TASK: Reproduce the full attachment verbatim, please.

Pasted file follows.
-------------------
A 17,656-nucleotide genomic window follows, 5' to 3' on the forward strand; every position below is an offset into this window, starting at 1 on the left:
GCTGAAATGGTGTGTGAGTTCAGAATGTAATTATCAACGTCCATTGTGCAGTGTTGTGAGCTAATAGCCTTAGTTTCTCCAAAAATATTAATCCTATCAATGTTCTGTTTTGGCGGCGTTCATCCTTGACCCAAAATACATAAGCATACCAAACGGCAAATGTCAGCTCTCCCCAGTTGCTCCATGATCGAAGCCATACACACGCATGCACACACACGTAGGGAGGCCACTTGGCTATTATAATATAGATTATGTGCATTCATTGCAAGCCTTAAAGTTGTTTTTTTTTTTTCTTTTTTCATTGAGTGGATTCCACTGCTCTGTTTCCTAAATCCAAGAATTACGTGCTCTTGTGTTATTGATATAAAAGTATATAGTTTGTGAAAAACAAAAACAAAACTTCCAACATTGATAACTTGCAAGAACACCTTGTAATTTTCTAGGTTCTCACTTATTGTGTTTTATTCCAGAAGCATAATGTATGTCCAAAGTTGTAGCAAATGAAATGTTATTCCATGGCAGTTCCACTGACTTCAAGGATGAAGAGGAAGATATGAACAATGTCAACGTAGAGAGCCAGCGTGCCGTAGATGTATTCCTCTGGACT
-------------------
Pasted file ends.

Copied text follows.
A 17,656-nucleotide genomic window follows, 5' to 3' on the forward strand; every position below is an offset into this window, starting at 1 on the left:
GCTGAAATGGTGTGTGAGTTCAGAATGTAATTATCAACGTCCATTGTGCAGTGTTGTGAGCTAATAGCCTTAGTTTCTCCAAAAATATTAATCCTATCAATGTTCTGTTTTGGCGGCGTTCATCCTTGACCCAAAATACATAAGCATACCAAACGGCAAATGTCAGCTCTCCCCAGTTGCTCCATGATCGAAGCCATACACACGCATGCACACACACGTAGGGAGGCCACTTGGCTATTATAATATAGATTATGTGCATTCATTGCAAGCCTTAAAGTTGTTTTTTTTTTTTCTTTTTTCATTGAGTGGATTCCACTGCTCTGTTTCCTAAATCCAAGAATTACGTGCTCTTGTGTTATTGATATAAAAGTATATAGTTTGTGAAAAACAAAAACAAAACTTCCAACATTGATAACTTGCAAGAACACCTTGTAATTTTCTAGGTTCTCACTTATTGTGTTTTATTCCAGAAGCATAATGTATGTCCAAAGTTGTAGCAAATGAAATGTTATTCCATGGCAGTTCCACTGACTTCAAGGATGAAGAGGAAGATATGAACAATGTCAACGTAGAGAGCCAGCGTGCCGTAGATGTATTCCTCTGGACT